Q: Can I repair documents using washi even if I am not a conservator?

The National Diet Library provides training courses for librarians on how to repair minor damages using washi. Please see the link to the course materials in A10. It is not advised to repair library material with washi without training, and complex conservation treatments using washi should only be undertaken by trained conservators.

Also, please pay attention to the following points when you use washi.

  • Bear in mind the manufacturing processes and raw materials of the washi.
  • Choose a type and thickness that matches the document to be repaired. See article nos. 1, 2, and 3 from A10 for additional information.
  • Wheat starch paste is the recommended adhesive.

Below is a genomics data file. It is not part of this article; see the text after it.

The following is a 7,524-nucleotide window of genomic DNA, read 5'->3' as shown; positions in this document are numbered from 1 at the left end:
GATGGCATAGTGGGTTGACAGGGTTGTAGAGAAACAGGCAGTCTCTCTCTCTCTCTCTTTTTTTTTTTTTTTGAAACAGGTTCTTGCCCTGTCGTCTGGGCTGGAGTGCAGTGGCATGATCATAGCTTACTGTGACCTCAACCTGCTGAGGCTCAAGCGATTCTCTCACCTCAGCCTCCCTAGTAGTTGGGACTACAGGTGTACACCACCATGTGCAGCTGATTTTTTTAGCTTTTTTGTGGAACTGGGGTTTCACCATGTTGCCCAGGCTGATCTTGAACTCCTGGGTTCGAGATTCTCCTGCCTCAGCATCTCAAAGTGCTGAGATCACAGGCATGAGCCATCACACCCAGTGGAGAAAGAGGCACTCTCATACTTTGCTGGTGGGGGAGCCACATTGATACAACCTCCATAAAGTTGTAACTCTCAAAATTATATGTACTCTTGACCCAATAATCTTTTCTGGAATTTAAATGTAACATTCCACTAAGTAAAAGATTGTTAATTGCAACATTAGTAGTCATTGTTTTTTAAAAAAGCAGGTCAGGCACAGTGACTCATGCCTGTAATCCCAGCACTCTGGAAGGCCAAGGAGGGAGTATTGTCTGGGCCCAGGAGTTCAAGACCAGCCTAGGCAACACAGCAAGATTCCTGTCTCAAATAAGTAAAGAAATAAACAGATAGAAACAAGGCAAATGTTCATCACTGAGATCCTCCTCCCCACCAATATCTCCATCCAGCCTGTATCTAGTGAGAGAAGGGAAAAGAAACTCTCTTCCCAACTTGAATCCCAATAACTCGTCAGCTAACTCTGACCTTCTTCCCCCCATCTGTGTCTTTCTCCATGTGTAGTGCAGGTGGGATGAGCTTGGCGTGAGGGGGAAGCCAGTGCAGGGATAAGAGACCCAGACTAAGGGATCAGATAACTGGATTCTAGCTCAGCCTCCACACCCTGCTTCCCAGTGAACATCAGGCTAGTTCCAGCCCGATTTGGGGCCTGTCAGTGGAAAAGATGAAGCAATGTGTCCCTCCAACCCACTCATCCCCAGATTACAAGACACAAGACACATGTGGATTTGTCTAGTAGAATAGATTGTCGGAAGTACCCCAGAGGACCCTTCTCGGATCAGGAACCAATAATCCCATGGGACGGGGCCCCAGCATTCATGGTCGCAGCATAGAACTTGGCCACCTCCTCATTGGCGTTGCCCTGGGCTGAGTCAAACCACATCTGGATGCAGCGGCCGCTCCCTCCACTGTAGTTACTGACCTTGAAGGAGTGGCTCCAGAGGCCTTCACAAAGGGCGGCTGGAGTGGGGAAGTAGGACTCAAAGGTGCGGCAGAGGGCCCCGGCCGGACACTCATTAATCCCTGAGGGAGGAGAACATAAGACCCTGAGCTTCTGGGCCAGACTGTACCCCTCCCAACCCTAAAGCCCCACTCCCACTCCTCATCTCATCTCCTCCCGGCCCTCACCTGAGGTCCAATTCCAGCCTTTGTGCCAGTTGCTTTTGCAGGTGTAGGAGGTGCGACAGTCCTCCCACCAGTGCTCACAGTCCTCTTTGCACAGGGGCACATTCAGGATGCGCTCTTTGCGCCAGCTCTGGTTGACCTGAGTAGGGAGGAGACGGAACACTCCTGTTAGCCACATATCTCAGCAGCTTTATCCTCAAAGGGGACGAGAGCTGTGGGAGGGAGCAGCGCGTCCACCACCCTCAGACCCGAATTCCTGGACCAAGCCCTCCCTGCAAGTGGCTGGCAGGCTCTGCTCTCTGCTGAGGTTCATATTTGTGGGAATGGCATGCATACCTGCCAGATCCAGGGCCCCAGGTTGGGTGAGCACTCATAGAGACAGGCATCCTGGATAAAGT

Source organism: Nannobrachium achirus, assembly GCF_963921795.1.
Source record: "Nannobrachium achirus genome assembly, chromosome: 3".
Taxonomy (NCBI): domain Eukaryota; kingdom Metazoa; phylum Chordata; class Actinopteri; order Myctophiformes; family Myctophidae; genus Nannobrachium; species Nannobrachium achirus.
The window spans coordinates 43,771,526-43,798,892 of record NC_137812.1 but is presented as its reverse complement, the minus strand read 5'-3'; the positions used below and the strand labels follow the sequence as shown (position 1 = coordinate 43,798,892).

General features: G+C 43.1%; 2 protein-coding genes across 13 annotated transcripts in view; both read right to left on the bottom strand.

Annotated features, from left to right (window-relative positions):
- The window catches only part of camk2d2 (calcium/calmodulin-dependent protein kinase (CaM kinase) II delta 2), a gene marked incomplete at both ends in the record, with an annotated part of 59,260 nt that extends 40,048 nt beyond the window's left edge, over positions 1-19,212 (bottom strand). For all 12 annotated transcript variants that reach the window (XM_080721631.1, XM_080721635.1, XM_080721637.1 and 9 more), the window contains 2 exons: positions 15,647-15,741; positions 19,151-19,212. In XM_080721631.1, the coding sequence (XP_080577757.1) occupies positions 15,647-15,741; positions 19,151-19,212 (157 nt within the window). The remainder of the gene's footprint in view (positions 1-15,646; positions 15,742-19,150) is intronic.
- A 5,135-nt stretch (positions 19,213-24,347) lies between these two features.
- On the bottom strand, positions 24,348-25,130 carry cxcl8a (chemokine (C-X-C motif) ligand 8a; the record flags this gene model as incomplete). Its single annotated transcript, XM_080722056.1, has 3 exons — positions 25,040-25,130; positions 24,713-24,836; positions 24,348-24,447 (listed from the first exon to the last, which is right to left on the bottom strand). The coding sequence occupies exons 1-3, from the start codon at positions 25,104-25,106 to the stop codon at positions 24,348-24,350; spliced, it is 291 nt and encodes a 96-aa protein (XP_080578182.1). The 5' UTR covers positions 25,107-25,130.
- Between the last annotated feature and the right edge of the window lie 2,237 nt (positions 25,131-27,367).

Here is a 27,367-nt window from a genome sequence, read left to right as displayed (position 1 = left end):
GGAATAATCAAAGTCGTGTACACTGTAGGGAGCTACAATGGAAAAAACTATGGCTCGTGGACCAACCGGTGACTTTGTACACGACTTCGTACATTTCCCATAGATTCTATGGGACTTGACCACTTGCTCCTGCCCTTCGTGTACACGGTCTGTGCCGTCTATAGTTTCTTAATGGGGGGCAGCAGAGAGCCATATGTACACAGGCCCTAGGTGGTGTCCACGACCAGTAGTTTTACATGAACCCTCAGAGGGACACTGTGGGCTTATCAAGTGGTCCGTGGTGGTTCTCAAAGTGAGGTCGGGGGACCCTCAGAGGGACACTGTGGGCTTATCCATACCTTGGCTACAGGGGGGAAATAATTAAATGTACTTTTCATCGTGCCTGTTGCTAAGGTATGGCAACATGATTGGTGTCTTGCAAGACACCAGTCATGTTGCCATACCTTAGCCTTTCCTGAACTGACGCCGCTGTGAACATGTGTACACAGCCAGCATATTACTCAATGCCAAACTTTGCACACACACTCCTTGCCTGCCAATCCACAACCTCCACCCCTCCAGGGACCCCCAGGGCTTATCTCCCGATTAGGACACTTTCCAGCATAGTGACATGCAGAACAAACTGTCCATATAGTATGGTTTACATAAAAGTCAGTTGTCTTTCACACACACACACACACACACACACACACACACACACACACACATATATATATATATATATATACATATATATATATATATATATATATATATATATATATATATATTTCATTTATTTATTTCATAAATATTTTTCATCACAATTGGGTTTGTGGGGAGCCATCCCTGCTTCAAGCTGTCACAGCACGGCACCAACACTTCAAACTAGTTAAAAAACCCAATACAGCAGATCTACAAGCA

• Apply wheat starch paste of a suitable consistency and quantity.
  • Allow repairs to dry completely by pressing them between boards and weights before performing any further work.

We recommend that you consult with a conservation specialist for the repair of rare books, severely deteriorated or damaged document, or other materials that require special handling.

Q: Where can I get washi?

In addition to vendors in Japan, many vendors of preservation supplies worldwide now sell washi. You can easily find a vendor and place an order online. We strongly recommend that you deal only with reliable, proven vendors of preservation supplies. There are many kinds of washi available, produced with different manufacturing processes and raw materials. Always bear in mind factors such raw materials, production area, handmade or machine-made, thickness, colour, and texture when selecting washi for a particular purpose or document. Whenever possible, request a sample set from a vendor and make a selection after comparing a variety of selections.

Q: What resources are available for learning more about washi and paper conservation using washi?

Download the PDF for a list of additional resources.